Hand sanitizing

A few weeks ago, I saw this NYTimes article: staff at Cedars-Sinai hospital successfully modified behavior for the greater good. Culture doctors’ hands. Wait. Photograph the bacteria. Convert to screensavers hospital-wide. Watch the rate of hand-washing go way, way up. Above 90% Happy-Hospital-Certification to damn near 100%. Hooray.

A few days ago I recalled the story. I was at the local hospital visting an elderly patient (the one listening to music on my iPod+speaker-dock). Doctor comes into room. We’ve not met, so we introduce. Shake hands. Discuss treatment, diagnosis. Stethoscope comes out for a listen (the patient has pneumonia). A little more chit-chat, then the doctor leaves. As he reaches the doorway, his hand hits the dispenser pump next to the door, and then he’s gone. The pump holds hand sanitizer. He’s A Good Doctor. I note his actions and describe the gist of the NYTimes article about the screensaver to my companion.

Today I thought of this story when I read about hand-sanitizing on the campaign trail. Yep. Also for trade shows. And after swing dance classes where partner trading is the norm: “Wait, I’m not ready to leave yet. I have to wash my hands.” Then, too, there’s washing your hands in a public restroom, immediately followed by touching the door handle that everyone else touches in order to leave the restroom.

Is there a correlation between increased fastidiousness in middlin’ years and decreased tolerance (both constitutional and attitudinal) of icky-poo colds n flus?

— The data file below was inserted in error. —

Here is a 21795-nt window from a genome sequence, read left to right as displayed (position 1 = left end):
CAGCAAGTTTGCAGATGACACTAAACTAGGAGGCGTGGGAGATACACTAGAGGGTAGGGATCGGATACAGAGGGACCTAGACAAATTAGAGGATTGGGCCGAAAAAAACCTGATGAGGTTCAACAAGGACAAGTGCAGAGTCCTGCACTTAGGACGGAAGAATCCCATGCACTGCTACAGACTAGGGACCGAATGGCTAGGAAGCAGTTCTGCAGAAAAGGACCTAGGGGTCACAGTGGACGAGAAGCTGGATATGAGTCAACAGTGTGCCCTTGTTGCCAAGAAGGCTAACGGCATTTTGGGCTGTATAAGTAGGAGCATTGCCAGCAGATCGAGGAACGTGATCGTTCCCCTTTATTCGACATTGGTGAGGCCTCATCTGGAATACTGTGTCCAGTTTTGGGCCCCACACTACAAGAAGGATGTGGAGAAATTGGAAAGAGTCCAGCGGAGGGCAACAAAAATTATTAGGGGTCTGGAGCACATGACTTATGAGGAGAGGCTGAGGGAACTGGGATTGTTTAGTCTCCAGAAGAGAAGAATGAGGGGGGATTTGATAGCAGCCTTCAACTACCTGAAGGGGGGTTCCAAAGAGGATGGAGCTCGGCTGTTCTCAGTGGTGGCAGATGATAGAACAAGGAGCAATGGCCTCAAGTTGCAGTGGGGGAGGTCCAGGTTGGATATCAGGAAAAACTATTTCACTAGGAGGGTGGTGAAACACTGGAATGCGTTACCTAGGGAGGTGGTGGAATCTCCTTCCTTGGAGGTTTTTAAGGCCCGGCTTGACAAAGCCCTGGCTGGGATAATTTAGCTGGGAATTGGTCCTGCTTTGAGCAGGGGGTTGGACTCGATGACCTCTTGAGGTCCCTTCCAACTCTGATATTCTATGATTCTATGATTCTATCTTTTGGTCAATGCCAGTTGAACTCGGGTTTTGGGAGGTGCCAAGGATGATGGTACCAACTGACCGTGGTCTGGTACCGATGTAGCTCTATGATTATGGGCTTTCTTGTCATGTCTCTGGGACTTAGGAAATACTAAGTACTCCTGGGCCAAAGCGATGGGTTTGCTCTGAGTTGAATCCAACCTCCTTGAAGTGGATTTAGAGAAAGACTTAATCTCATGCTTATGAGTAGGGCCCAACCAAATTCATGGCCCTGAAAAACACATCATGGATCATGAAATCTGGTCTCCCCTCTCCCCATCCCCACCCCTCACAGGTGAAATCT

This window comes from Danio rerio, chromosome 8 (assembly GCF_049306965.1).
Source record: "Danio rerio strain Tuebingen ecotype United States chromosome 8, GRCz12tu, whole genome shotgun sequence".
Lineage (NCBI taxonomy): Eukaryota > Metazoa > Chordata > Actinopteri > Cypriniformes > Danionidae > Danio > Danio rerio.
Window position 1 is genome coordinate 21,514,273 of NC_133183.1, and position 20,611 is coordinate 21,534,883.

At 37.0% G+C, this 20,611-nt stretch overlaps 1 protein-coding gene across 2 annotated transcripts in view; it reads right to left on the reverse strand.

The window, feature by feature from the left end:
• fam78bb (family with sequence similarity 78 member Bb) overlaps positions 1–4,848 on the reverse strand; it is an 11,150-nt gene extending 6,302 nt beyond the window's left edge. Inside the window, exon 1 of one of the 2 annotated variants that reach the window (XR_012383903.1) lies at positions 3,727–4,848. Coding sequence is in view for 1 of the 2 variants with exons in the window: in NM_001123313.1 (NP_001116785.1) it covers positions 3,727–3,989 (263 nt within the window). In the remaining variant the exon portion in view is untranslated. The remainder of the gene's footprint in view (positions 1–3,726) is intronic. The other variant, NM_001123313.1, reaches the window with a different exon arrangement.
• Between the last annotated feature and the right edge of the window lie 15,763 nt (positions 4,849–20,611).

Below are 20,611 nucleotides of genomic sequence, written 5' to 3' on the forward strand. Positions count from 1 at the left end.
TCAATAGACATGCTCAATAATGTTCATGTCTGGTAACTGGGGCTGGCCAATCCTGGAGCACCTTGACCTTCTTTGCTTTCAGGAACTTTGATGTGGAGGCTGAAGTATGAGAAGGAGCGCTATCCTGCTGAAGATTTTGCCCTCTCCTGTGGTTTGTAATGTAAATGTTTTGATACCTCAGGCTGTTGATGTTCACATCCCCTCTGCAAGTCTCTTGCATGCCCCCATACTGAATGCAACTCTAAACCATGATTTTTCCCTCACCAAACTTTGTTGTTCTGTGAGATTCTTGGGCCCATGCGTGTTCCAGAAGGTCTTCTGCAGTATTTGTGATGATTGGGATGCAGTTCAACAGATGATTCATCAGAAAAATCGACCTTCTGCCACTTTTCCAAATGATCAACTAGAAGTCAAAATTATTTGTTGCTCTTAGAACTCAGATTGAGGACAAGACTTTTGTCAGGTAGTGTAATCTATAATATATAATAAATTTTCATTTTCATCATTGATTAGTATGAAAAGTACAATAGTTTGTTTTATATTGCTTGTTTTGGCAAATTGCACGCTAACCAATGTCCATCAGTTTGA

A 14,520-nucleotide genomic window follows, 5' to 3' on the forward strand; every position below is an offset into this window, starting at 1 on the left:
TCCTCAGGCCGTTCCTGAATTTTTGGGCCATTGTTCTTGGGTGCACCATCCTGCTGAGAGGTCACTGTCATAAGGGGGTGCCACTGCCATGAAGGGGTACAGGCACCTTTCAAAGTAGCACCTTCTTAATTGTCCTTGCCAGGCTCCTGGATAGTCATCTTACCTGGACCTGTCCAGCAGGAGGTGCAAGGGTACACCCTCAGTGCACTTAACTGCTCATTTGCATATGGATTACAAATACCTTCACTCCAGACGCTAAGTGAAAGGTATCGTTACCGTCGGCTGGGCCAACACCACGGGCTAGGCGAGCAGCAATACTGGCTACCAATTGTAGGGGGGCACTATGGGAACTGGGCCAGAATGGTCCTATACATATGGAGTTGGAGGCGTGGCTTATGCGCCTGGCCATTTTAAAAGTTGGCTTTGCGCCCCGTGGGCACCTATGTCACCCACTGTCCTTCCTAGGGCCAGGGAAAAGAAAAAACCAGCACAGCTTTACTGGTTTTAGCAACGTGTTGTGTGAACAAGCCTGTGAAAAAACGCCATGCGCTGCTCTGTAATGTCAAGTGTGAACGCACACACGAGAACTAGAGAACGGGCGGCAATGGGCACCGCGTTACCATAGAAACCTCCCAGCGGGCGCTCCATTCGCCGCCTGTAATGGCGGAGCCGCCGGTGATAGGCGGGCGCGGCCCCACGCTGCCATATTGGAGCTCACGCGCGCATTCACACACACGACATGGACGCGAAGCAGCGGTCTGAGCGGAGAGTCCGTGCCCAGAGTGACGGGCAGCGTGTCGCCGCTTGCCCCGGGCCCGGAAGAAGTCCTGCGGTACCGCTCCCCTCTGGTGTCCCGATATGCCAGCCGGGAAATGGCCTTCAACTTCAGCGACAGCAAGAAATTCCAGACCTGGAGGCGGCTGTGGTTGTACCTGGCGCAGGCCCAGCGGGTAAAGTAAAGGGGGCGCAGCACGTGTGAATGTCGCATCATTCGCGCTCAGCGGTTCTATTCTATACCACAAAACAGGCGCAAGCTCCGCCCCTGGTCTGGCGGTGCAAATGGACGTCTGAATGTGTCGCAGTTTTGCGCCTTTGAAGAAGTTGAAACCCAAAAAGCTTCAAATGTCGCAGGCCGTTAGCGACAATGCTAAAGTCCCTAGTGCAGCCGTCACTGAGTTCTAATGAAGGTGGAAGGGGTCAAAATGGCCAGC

3 responses to “Hand sanitizing”

  1. alwin

    Re: the handwashing – if you have washed your hands properly – as has everybody else – the door handle on the way out should be clean. The one on the outside leading in, however, is technically “dirty”. Of course, there is always the risk of somebody sneezing/coughing into their hands on the way from the sink to the door. There is no perfect safety in the world.

    Trade shows are problematic, IMHO. Too many people in close proximity shedding respiratory particles in close proximity, touching demonstrators/tchatkes/information packets. Hand washing will help, but like all public gathering places you are dependent on a lot of other factors of which hand washing is just one small factor.

    I know you get this, but: Hospitals are different than square dance halls and trade shows. The bugs we grow there are tougher than those out in the public, bred to be resistant and to overcome sanitation measures. The place is packed with people infected with every sort of horrendeosis known. So hand washing makes a bigger difference there than, say, the supermarket or MacWorld.

    But to answer your final question: yeah, the older I get the less tolerant I am of exposing myself to both bacterial and viral infections. I don’t toss them off as easily anymore. So I cut my risks where I can, and try not to worry too hard the rest of the time. 🙂

  2. Rhea

    This is such a tricky subject. It’s true that actually seeing the bacteria from our dirty hands would likely scare most people into washing their hands. But the antibacterial stuff is terrible for the environment and, ultimately, for our health. We have to be exposed to germs in order to build defenses against them.

  3. Mary Lu

    Suz– As a former institutional Bug Collector… The doctor “should have” washed his hand just BEFORE touching the patient and after, if the doctor is NOT GLOVED. The reality check is today’s healthcare workers are not supposed to “touch” a patient unless using fresh (clean) gloves.

    The chemical content of today’s sanatizing gels are environmentally nasty but repeated use of it does cause many healthcare workers skin problems, including natural skin breakdown. Dr. D can’t use many of them, and he breaks out if he uses them or many of the hospital soaps. So we have to sub’ other things for him to use.

    Regarding kids and exposure– Several Epidemiologists I know actually agree with my “peck of dirt” theory by age 4. If a kid isn’t exposed to a teck of dirt by the age of four– they will have more allergies and illness than kids who get exposed and dirty.

    Now allow me to go wash my hands… I’ve gotta kold— Ahh Choo! ‘exuse meee